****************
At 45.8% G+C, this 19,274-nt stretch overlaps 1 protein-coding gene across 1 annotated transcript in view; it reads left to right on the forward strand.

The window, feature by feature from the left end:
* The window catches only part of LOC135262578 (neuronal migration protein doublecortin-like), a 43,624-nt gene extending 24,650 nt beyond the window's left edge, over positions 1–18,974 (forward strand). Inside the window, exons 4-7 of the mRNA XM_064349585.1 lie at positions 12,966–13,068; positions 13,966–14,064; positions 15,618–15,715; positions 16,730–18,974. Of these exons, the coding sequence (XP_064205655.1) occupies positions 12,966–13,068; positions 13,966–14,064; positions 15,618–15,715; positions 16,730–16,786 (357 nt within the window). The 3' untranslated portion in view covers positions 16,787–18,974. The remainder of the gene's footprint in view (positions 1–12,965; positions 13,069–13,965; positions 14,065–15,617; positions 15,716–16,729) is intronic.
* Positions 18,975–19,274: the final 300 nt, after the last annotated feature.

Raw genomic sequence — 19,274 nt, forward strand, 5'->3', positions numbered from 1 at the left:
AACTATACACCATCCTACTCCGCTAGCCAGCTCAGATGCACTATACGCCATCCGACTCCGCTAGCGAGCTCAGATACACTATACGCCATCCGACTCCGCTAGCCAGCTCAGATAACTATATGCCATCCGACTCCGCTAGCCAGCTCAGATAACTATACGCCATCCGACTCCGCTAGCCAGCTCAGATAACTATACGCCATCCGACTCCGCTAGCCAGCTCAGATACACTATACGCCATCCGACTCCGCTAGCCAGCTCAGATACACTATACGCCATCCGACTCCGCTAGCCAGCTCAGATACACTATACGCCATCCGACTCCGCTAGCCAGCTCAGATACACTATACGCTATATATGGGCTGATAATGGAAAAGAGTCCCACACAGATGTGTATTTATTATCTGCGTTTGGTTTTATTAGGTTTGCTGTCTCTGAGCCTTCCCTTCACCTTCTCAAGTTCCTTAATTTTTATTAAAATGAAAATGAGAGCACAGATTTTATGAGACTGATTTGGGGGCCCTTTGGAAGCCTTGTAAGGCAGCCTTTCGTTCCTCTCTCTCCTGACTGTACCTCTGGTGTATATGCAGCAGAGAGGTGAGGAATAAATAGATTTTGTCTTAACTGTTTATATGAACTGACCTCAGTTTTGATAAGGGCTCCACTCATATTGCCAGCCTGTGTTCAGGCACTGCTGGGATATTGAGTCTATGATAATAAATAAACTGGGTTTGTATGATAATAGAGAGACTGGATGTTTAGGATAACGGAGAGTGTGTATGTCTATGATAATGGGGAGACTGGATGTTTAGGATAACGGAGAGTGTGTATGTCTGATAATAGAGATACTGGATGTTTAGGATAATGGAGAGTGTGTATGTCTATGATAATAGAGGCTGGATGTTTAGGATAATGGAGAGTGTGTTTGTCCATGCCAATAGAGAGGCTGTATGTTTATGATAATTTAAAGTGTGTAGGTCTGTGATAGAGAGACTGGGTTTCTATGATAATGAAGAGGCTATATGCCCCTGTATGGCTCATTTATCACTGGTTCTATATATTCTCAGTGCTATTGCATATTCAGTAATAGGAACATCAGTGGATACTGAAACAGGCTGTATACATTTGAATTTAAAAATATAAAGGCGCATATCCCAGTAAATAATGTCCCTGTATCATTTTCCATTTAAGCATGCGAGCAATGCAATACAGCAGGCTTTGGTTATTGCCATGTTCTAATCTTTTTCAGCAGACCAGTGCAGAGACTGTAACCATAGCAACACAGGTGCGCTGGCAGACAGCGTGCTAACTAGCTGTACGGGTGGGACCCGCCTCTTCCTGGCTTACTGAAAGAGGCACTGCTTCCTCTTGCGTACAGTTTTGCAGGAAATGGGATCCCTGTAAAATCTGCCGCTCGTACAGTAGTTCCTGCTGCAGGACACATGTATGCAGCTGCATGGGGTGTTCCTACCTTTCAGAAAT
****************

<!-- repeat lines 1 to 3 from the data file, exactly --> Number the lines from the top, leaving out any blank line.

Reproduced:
At 45.8% G+C, this 19,274-nt stretch overlaps 1 protein-coding gene across 1 annotated transcript in view; it reads left to right on the forward strand.

The window, feature by feature from the left end:
* The window catches only part of LOC135262578 (neuronal migration protein doublecortin-like), a 43,624-nt gene extending 24,650 nt beyond the window's left edge, over positions 1–18,974 (forward strand). Inside the window, exons 4-7 of the mRNA XM_064349585.1 lie at positions 12,966–13,068; positions 13,966–14,064; positions 15,618–15,715; positions 16,730–18,974. Of these exons, the coding sequence (XP_064205655.1) occupies positions 12,966–13,068; positions 13,966–14,064; positions 15,618–15,715; positions 16,730–16,786 (357 nt within the window). The 3' untranslated portion in view covers positions 16,787–18,974. The remainder of the gene's footprint in view (positions 1–12,965; positions 13,069–13,965; positions 14,065–15,617; positions 15,716–16,729) is intronic.